Skygazers from around the U.S. caught a flight from Alaska to Hawaii for prime viewing of a total solar eclipse that unfolded over parts of Indonesia and the Indian and Pacific oceans.
A dozen eclipse enthusiasts were among the 181 passengers on the plane Tuesday that departed Anchorage for Honolulu. The rare event occurs when the moon is close enough to Earth to completely block out the sun.
Joe Rao, an associate astronomer at the American Museum of Natural History’s Hayden Planetarium in New York, called Alaska Airlines last fall, explaining that the flight would be in the right place for the eclipse. The route was expected to encounter the darkest shadow of the moon as it passed over Earth.
Problem was, the plane would be passing by nearly a half-hour too soon.
The airline rescheduled the flight to depart 25 minutes later, and it rendezvoused with the eclipse’s sweet spot nearly 700 miles north of Honolulu. After the schedule tweak, Rao and a dozen other astronomy aficionados booked seats for the big show at 36,000 feet.
Rao, like other self-dubbed “eclipse geeks,” was thrilled about setting out to witness his 11th such spectacle.
“It is an experience,” he said of watching the sun turn into a giant black disk in the sky. “Every fiber of you gets involved in those few moments when the sun is totally eclipsed.”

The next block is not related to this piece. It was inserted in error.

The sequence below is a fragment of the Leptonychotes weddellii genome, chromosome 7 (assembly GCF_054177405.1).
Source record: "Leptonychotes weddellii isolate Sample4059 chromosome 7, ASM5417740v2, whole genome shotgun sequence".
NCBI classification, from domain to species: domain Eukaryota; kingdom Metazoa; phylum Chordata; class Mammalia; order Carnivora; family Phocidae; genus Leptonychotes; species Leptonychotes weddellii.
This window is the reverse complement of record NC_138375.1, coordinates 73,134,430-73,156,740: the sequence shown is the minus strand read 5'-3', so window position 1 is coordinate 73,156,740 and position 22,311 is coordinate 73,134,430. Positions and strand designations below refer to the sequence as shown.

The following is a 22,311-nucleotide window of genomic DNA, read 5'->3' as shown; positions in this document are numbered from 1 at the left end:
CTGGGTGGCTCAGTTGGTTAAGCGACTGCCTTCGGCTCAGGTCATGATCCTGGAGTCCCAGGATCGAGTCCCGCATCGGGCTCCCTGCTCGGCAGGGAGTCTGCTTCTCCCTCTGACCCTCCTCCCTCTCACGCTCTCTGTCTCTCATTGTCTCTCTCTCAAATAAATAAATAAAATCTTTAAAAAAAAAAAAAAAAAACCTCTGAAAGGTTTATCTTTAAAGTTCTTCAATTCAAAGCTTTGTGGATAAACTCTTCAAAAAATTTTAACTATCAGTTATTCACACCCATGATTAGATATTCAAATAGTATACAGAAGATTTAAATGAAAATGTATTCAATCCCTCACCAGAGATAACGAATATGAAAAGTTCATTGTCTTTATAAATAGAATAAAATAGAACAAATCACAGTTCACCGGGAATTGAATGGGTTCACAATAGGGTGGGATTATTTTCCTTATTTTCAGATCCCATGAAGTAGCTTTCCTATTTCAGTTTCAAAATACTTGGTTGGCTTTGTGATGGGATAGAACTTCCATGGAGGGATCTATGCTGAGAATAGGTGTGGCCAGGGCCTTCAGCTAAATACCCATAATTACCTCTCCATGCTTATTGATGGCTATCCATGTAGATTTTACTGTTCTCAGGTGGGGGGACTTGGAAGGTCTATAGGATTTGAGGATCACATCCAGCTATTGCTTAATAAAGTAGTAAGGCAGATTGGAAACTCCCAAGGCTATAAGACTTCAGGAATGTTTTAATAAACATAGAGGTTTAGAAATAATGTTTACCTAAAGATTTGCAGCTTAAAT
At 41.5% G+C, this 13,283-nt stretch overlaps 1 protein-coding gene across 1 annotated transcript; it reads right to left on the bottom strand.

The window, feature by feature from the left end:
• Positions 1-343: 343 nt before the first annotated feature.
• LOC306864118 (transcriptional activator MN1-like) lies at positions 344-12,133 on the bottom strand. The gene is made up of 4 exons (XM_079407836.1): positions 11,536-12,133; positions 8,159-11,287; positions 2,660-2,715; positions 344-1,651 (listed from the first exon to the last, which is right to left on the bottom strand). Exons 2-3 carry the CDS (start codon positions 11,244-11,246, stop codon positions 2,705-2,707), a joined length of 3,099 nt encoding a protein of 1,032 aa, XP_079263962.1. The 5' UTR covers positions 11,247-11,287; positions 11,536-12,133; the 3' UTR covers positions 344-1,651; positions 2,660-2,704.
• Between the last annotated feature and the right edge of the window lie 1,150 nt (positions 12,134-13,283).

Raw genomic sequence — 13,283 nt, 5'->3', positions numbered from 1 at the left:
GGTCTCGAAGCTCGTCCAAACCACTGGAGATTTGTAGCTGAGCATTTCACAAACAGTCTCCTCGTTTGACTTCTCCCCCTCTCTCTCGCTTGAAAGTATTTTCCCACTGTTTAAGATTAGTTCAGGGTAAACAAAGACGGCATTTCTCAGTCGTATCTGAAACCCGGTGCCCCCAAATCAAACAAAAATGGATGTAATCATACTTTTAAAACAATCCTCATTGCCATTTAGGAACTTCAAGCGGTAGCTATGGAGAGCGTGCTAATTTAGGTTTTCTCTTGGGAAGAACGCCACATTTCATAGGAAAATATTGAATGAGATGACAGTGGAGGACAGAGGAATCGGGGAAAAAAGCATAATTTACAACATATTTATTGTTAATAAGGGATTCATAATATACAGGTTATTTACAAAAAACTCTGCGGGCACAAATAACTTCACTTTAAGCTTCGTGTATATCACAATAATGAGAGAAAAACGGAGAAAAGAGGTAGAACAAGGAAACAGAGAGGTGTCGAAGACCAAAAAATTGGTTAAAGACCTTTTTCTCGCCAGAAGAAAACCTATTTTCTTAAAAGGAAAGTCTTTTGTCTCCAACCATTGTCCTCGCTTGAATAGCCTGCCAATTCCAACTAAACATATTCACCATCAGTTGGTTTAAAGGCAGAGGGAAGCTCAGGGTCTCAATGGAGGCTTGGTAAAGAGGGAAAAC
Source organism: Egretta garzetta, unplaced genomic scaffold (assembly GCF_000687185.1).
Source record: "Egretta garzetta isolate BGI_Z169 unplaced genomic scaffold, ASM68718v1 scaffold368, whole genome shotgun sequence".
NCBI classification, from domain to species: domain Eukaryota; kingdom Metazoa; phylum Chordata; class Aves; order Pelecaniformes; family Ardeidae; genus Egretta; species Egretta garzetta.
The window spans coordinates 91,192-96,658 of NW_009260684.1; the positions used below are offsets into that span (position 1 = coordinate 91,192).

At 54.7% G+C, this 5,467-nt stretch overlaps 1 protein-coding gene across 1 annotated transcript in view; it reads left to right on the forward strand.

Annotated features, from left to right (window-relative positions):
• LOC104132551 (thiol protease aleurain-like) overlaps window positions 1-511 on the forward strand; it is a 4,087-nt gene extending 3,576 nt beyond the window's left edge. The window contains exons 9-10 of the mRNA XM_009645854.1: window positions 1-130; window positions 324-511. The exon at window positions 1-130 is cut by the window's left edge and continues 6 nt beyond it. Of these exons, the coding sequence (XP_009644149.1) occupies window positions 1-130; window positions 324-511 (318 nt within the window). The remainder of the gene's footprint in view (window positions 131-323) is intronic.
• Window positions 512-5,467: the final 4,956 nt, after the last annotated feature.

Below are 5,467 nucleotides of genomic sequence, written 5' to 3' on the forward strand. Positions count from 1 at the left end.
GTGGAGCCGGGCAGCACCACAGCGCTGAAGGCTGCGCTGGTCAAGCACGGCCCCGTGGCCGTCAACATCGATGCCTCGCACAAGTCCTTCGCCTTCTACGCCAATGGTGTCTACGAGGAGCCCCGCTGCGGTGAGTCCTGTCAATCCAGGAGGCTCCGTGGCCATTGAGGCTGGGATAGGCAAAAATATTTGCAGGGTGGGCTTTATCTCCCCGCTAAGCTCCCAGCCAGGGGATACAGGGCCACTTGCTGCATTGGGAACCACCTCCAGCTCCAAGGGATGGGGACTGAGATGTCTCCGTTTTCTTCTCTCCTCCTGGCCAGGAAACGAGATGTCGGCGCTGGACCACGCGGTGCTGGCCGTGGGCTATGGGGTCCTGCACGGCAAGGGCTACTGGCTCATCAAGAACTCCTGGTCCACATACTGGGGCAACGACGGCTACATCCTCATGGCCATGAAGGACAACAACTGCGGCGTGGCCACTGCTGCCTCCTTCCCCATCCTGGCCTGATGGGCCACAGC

The eclipse was expected to last just under two minutes in that location. The last total solar eclipse was in March 2015, and the one before that was in 2012.
Craig Small, a semiretired Hayden Planetarium astronomer, was viewing his 31st total eclipse. To mark each viewing, he carried a special eclipse flag made in 1972.
Also on board was Dan McGlaun, who brought 200 pairs of special filter glasses to distribute to other passengers. McGlaun, a project manager who runs eclipse2017.org, was excited about viewing his 12th total eclipse.
“It’s going to be amazing. It always is,” he said before boarding. “It’s a universal reaction when you see an eclipse. You cheer, you scream, you cry.”
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